In fact the axle was fully tight and he couldn’t get to the bottom of it so just carried on.

I loved these silvery leaves which were shaking in the wind. Fortunately today the wind was mostly behind us, a nice change from yesterday’s killer headwind!

We now had a section which was very off-roady but was worth it as we were cycling past the Military Airfield Volkel and saw a couple of Eurofighters in the air earlier.

This photo shows the Airfield control tower.

We continued on and I took this photo of the Trikes next to the runway landing lights.

We waited around for a bit hoping to see a plane or two coming in to land but nothing seemed to be happening and then a young family passing in a car told us the planes wouldn’t fly again for an hour. So it was time to carry on.

We were doing very well time-wise with only another 18km to do and it wasn’t yet one o’clock. I then had a brainwave – why not visit Overloon? I had gone there by bike on my birthday with Klaus, Uli and Jochen but we hadn’t looked around the war museum as we didn’t have time; Boxmeer (our hotel stop) was probably only 10km from Overloon and we would arrive in Boxmeer stupidly early with nothing to do, so the decision was made to divert to Overloon and visit the museum.

This did mean that unfortunately we didn’t pass through the village of St Hubert which Klaus had especially routed us through with the original route to Boxmeer. But I photographed the road sign. Home from home!

We were now following my Garmin which plotted us a direct route to Overloon which meant on cycle paths next to main roads. But, as is to be expected in the Netherlands, these were very good paths.

I saw this windmill and realised I hadn’t seen very many on this trip. It seems I must just be particularly in observant at the moment as Klaus says he has seen several over the last few days.

My companions couldn’t work out why I had stopped to photograph this shop sign. I assume most English readers will understand why!

We arrived at Overloon at two o’clock and left our luggage in the reception area for the museum. We had a lunch of baguette and some drinks before paying our 15 Euro admission to the exhibition.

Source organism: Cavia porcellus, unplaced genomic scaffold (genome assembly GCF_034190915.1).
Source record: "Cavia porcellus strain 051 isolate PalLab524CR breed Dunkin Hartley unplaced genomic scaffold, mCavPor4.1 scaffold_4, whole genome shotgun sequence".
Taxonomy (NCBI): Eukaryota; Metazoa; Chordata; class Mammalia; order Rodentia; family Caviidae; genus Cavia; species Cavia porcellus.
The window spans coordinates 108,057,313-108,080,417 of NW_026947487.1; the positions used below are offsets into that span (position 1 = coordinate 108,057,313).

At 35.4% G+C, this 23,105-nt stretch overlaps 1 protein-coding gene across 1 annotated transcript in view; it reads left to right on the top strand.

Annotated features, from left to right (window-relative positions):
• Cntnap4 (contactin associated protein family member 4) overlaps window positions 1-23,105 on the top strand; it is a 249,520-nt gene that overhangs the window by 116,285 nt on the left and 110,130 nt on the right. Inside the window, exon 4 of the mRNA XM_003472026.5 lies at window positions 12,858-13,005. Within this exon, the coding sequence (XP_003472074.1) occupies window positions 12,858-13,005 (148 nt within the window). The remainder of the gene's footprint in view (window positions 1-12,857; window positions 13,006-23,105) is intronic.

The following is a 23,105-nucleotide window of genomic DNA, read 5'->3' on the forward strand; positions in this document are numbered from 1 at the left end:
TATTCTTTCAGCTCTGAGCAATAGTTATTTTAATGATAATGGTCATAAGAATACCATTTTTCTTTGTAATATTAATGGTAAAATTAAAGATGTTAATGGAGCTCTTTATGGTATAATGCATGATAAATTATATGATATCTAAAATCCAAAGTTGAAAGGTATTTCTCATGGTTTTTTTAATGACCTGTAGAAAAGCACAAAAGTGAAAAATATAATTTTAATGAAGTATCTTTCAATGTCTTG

There is lots to see in this museum, including a large array of military vehicles from the Second World War and beyond. They had a Spitfire, a B=52 and a V1 Rocket as well. But I was extremely moved by this Churchill tank.

One of the poppy wreaths was in memory of ‘Dad’ and there was a document beside the wreath explaining that one of the tank crew had been in this particular tank when it had been damaged and his fellow crew were injured or killed. The soldier came regularly to Overloon Museum to pay his respects to his dead crew-mates before his death. A reminder that these aren’t just exhibits in a museum but that they have their own stories to tell of the sadness and destruction of war.

I was extremely impressed by this huge amphibious vehicle. The tyres were taller than I was!

We stayed at the museum until closing time as they had lots of other exhibits which made for very interesting reading. The two hours we had there wasn’t enough so it will be definitely worthwhile to come for another visit sometime.

We had just under 10km to our hotel in Boxmeer and so set off along some quiet lanes, eventually arriving at Klooster Elsendael. Which was a lovely former convent.

My room.

This was its name – I am guessing this means Sister Constansia

We wandered into Boxmeer dodging a rain shower to find some food for the evening and ended up in a good value pizza place.

On our return Claudia and I had a look around the chapel.

This is a beautiful hotel and also very good value – I think my room is 62 Euros (without breakfast).

There is a large lounge area where I am sitting to type this report and there are lots of little touches that give reminders of the past for this building.

We had cycled 76km today (instead of the planned 58) but it had been a lovely ride with different landscape than some of the previous day’s, plus the advantage of not seeing it through the rain.